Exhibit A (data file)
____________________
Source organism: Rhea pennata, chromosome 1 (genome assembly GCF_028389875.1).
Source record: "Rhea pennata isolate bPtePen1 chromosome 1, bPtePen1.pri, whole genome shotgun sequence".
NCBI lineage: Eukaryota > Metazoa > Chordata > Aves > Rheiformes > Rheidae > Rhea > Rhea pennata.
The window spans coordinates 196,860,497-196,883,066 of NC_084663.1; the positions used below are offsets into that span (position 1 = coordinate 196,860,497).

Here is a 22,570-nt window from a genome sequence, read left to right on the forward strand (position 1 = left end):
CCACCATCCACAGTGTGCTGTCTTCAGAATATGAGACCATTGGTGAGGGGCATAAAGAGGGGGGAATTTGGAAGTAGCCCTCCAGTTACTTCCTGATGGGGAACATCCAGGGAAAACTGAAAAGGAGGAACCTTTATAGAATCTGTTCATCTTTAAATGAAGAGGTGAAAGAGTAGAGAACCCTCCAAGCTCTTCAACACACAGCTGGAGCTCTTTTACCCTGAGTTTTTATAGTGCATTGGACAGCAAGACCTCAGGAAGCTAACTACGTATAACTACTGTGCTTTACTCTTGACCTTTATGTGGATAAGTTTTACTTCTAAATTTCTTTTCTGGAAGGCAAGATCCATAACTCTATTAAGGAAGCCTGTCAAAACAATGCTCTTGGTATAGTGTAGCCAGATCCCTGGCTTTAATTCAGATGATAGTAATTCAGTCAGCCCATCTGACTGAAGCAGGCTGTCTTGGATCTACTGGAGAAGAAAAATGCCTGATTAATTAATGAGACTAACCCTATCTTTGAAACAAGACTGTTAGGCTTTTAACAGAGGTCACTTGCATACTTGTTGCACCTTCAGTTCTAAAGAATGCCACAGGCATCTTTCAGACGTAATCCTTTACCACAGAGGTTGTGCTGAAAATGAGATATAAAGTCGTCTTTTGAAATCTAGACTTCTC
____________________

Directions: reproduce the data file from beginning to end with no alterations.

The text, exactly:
Source organism: Rhea pennata, chromosome 1 (genome assembly GCF_028389875.1).
Source record: "Rhea pennata isolate bPtePen1 chromosome 1, bPtePen1.pri, whole genome shotgun sequence".
NCBI lineage: Eukaryota > Metazoa > Chordata > Aves > Rheiformes > Rheidae > Rhea > Rhea pennata.
The window spans coordinates 196,860,497-196,883,066 of NC_084663.1; the positions used below are offsets into that span (position 1 = coordinate 196,860,497).

Here is a 22,570-nt window from a genome sequence, read left to right on the forward strand (position 1 = left end):
CCACCATCCACAGTGTGCTGTCTTCAGAATATGAGACCATTGGTGAGGGGCATAAAGAGGGGGGAATTTGGAAGTAGCCCTCCAGTTACTTCCTGATGGGGAACATCCAGGGAAAACTGAAAAGGAGGAACCTTTATAGAATCTGTTCATCTTTAAATGAAGAGGTGAAAGAGTAGAGAACCCTCCAAGCTCTTCAACACACAGCTGGAGCTCTTTTACCCTGAGTTTTTATAGTGCATTGGACAGCAAGACCTCAGGAAGCTAACTACGTATAACTACTGTGCTTTACTCTTGACCTTTATGTGGATAAGTTTTACTTCTAAATTTCTTTTCTGGAAGGCAAGATCCATAACTCTATTAAGGAAGCCTGTCAAAACAATGCTCTTGGTATAGTGTAGCCAGATCCCTGGCTTTAATTCAGATGATAGTAATTCAGTCAGCCCATCTGACTGAAGCAGGCTGTCTTGGATCTACTGGAGAAGAAAAATGCCTGATTAATTAATGAGACTAACCCTATCTTTGAAACAAGACTGTTAGGCTTTTAACAGAGGTCACTTGCATACTTGTTGCACCTTCAGTTCTAAAGAATGCCACAGGCATCTTTCAGACGTAATCCTTTACCACAGAGGTTGTGCTGAAAATGAGATATAAAGTCGTCTTTTGAAATCTAGACTTCTC